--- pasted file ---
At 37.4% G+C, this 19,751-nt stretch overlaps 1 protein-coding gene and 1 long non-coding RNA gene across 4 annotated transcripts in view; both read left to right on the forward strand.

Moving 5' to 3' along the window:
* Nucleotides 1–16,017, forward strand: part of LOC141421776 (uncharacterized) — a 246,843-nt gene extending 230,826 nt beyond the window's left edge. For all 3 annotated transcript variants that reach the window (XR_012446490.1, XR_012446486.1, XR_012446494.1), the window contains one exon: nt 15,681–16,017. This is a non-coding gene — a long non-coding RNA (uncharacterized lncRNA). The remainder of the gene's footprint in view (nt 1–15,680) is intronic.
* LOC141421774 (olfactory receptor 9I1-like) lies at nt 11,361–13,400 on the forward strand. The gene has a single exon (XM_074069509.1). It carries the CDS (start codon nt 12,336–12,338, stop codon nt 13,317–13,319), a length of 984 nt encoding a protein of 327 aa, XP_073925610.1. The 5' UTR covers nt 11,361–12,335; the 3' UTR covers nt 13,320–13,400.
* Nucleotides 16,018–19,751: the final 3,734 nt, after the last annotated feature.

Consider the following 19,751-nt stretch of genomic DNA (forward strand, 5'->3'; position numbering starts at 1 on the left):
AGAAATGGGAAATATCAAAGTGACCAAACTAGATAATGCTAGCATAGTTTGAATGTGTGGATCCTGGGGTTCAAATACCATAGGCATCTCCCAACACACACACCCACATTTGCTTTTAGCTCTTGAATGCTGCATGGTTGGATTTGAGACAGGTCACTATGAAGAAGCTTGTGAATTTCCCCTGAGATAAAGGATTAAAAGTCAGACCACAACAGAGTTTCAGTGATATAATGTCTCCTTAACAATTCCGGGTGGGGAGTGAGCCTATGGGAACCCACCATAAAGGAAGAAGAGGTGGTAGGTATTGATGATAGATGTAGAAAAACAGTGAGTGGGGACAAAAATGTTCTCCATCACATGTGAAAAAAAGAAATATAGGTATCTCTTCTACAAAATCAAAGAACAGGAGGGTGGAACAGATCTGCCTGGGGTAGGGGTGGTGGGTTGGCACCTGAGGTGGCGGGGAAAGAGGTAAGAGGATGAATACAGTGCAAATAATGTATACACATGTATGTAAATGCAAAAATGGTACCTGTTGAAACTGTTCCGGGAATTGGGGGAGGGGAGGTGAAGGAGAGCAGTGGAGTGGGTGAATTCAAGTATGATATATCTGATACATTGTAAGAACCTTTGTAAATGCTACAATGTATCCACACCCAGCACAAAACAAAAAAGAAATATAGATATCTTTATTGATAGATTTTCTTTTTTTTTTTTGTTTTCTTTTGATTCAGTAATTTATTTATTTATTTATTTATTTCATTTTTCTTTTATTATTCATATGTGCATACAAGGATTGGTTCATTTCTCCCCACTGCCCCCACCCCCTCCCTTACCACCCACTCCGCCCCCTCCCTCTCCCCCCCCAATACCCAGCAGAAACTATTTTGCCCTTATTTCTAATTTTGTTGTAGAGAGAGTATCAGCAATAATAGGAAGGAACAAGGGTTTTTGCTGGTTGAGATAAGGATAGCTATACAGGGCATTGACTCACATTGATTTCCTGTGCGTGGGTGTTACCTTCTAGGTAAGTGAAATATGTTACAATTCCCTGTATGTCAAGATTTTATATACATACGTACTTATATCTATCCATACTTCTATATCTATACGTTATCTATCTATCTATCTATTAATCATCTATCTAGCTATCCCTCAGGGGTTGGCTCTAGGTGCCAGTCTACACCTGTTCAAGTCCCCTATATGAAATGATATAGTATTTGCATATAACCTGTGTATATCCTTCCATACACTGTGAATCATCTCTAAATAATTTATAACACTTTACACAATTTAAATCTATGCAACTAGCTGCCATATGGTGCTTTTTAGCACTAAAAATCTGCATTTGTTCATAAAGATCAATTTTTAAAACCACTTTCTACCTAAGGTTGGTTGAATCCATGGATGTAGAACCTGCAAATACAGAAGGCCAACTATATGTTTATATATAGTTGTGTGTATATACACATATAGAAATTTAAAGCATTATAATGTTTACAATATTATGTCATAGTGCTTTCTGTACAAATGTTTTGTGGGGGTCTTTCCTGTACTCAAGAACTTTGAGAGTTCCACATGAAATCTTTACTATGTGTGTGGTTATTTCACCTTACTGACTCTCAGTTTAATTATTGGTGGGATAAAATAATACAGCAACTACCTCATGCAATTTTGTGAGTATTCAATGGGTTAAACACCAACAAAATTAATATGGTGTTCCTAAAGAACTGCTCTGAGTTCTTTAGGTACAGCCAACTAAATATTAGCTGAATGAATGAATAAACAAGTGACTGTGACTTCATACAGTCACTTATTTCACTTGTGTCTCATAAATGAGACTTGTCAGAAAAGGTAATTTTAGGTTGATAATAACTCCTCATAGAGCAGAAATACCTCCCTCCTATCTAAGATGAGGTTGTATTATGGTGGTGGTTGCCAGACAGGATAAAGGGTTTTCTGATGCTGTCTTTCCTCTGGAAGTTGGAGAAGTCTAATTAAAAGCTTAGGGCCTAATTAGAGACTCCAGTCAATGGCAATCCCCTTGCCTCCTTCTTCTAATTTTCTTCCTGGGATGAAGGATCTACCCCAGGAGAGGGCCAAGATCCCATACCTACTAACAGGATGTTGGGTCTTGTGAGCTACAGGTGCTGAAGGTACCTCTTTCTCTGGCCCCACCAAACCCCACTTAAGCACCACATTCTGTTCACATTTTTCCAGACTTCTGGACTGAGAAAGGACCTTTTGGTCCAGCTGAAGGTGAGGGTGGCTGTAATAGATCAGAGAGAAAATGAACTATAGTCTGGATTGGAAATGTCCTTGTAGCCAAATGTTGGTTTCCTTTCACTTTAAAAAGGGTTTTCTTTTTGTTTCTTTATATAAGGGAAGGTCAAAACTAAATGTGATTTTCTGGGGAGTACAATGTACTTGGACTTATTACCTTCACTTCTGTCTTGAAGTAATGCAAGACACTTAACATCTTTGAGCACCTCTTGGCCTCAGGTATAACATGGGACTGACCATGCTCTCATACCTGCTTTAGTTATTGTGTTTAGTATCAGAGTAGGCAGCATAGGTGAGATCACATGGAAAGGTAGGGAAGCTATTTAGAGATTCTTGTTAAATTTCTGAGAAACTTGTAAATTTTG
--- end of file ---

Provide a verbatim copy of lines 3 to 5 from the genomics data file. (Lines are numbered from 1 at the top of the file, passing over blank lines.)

* Nucleotides 1–16,017, forward strand: part of LOC141421776 (uncharacterized) — a 246,843-nt gene extending 230,826 nt beyond the window's left edge. For all 3 annotated transcript variants that reach the window (XR_012446490.1, XR_012446486.1, XR_012446494.1), the window contains one exon: nt 15,681–16,017. This is a non-coding gene — a long non-coding RNA (uncharacterized lncRNA). The remainder of the gene's footprint in view (nt 1–15,680) is intronic.
* LOC141421774 (olfactory receptor 9I1-like) lies at nt 11,361–13,400 on the forward strand. The gene has a single exon (XM_074069509.1). It carries the CDS (start codon nt 12,336–12,338, stop codon nt 13,317–13,319), a length of 984 nt encoding a protein of 327 aa, XP_073925610.1. The 5' UTR covers nt 11,361–12,335; the 3' UTR covers nt 13,320–13,400.
* Nucleotides 16,018–19,751: the final 3,734 nt, after the last annotated feature.